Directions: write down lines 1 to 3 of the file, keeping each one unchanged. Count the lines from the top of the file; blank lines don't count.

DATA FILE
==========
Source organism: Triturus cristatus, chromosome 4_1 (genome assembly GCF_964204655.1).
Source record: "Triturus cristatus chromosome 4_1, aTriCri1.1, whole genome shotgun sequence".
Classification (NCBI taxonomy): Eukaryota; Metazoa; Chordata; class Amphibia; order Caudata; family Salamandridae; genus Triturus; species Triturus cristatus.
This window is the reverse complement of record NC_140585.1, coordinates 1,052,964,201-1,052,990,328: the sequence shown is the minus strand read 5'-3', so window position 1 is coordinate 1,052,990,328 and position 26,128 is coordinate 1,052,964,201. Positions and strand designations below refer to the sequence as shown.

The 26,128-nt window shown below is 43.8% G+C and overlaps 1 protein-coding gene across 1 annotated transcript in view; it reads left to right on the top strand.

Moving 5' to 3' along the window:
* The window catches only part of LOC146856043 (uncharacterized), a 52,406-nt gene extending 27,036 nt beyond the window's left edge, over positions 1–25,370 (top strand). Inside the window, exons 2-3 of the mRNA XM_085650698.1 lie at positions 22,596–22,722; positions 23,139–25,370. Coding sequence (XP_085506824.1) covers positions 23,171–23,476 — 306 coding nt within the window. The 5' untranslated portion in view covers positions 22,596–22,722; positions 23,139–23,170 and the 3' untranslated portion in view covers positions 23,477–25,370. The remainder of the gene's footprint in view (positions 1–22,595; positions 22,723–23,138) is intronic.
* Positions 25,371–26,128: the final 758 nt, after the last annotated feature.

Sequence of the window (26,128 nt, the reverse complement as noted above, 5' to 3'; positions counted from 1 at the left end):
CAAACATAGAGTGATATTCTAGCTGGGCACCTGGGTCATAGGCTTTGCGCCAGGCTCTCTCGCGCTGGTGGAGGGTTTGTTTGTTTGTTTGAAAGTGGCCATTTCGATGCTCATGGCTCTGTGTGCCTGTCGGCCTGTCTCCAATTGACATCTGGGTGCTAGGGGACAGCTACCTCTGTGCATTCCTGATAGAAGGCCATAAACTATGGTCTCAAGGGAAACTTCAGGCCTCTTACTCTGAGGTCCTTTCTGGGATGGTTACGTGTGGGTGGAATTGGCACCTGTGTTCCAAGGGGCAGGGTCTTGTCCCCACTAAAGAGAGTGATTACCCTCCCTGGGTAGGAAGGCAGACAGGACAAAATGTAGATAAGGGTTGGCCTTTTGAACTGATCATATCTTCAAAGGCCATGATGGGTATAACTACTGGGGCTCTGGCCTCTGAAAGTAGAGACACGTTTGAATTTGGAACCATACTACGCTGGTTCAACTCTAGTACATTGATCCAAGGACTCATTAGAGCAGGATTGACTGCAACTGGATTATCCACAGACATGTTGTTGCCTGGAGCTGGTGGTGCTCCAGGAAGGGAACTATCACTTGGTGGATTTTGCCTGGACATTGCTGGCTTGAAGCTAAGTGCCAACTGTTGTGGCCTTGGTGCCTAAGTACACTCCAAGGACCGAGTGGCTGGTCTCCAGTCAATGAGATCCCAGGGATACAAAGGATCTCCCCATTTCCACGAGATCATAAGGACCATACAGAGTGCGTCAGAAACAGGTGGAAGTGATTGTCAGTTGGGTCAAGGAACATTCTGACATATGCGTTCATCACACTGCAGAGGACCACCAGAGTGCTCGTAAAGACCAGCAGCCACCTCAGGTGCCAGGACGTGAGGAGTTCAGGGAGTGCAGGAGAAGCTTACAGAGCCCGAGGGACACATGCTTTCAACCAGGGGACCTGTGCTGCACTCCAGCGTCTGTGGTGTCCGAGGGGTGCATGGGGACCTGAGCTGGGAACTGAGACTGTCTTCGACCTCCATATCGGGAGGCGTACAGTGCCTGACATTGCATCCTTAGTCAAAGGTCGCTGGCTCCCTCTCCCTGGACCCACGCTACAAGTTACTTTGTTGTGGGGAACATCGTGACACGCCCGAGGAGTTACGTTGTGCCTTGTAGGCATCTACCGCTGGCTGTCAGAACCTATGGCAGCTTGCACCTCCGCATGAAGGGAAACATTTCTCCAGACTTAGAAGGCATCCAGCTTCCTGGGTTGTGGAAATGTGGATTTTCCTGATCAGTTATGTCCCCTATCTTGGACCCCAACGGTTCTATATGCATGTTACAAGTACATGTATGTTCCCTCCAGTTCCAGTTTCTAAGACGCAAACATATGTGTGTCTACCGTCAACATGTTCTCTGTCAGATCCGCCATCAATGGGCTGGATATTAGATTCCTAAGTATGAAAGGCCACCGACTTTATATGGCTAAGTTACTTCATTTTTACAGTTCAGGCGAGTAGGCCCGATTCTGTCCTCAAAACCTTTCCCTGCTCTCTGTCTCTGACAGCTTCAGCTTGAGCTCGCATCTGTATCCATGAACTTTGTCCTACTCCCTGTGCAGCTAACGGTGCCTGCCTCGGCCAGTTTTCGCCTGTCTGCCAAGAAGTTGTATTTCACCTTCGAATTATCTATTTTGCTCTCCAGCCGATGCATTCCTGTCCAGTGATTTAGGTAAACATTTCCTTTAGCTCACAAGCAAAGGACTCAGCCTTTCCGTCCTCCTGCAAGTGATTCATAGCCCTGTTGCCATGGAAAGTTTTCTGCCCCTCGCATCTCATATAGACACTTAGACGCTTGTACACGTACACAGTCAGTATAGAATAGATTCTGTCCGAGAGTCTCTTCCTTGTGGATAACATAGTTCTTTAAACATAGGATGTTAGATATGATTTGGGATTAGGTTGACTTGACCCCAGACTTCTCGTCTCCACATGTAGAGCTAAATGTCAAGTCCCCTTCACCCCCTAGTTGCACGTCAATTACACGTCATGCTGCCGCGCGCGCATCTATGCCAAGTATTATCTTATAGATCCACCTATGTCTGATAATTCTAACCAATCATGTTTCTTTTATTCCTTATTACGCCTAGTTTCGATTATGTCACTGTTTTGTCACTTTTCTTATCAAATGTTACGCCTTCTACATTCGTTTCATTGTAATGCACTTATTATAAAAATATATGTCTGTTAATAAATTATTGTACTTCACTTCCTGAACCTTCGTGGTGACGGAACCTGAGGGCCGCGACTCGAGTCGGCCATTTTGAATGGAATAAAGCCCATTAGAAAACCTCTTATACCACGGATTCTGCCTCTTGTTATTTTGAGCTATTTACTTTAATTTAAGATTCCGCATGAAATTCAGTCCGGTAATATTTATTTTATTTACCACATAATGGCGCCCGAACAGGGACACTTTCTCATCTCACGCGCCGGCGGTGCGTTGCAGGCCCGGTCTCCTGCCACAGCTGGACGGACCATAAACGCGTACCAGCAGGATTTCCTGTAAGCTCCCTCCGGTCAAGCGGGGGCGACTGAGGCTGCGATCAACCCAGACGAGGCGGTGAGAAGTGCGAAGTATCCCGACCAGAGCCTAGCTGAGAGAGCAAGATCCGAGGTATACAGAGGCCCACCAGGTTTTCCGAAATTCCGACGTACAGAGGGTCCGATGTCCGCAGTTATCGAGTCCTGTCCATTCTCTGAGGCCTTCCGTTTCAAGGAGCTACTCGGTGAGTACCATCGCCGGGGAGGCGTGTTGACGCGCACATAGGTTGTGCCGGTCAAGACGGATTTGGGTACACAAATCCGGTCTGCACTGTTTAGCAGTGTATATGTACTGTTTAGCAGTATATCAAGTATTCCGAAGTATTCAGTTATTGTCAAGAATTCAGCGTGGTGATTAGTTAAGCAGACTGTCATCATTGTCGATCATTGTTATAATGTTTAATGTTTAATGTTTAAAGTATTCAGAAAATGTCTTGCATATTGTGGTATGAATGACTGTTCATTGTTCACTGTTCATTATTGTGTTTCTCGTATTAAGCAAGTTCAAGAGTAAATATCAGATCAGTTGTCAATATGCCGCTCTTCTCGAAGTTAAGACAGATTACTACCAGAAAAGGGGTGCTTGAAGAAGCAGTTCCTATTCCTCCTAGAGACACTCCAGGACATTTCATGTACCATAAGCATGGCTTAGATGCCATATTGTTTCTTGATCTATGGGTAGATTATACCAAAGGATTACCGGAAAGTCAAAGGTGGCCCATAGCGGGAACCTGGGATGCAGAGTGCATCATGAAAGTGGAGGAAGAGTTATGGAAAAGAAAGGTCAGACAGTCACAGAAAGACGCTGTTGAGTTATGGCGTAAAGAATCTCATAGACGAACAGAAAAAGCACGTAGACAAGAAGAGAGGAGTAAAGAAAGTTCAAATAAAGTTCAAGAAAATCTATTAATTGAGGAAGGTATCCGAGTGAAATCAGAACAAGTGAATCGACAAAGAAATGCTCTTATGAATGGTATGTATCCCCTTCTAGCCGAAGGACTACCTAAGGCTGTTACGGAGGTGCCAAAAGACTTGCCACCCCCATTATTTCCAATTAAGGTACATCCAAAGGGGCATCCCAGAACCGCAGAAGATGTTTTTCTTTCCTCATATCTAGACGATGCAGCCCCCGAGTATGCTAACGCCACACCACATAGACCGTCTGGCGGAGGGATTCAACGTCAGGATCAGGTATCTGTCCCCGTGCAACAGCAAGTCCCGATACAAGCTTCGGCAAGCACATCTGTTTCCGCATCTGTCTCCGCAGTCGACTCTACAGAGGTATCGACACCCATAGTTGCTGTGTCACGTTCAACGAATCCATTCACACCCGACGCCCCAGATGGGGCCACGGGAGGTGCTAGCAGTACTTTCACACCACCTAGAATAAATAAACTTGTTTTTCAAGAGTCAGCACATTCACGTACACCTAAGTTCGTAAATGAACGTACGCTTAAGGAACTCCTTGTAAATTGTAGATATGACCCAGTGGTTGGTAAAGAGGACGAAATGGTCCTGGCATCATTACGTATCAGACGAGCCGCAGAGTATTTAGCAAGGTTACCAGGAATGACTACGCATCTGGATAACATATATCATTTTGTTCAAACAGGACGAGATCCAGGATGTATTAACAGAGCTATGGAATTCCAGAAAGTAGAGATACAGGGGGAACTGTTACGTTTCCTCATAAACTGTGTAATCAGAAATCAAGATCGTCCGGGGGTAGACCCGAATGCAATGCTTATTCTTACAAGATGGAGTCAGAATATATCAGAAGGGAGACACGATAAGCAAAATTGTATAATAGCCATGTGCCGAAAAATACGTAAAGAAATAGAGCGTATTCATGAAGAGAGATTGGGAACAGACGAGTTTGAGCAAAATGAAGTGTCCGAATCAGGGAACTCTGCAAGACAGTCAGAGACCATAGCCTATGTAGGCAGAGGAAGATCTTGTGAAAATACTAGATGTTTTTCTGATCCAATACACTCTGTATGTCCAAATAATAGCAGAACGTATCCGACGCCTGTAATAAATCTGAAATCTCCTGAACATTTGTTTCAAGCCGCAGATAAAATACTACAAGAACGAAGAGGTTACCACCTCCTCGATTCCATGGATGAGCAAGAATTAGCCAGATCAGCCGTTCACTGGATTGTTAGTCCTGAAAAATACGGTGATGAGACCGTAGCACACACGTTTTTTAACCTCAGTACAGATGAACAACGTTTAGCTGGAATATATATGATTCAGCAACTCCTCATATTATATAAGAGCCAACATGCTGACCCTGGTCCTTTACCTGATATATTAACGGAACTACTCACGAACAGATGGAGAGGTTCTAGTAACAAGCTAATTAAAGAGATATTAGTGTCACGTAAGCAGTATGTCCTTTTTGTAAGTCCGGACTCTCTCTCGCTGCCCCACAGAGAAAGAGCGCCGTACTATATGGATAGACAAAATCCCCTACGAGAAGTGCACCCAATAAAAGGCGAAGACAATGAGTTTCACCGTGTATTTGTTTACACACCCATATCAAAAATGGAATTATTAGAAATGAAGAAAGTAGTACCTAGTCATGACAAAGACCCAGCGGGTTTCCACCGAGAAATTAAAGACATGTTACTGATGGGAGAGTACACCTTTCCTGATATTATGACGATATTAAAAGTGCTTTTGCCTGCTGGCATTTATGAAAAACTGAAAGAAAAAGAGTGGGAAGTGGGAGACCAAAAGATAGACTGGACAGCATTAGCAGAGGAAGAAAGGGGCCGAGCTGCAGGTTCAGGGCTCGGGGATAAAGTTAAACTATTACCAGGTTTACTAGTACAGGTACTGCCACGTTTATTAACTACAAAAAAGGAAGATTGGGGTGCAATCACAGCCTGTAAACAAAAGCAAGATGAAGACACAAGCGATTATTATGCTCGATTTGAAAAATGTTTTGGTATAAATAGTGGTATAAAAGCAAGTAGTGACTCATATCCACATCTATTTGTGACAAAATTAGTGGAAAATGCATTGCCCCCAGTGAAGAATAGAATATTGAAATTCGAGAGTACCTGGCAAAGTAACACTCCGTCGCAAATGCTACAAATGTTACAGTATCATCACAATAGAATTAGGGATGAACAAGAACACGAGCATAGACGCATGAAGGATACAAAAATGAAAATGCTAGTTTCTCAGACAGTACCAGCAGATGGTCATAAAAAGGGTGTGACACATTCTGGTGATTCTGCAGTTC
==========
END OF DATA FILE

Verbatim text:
Source organism: Triturus cristatus, chromosome 4_1 (genome assembly GCF_964204655.1).
Source record: "Triturus cristatus chromosome 4_1, aTriCri1.1, whole genome shotgun sequence".
Classification (NCBI taxonomy): Eukaryota; Metazoa; Chordata; class Amphibia; order Caudata; family Salamandridae; genus Triturus; species Triturus cristatus.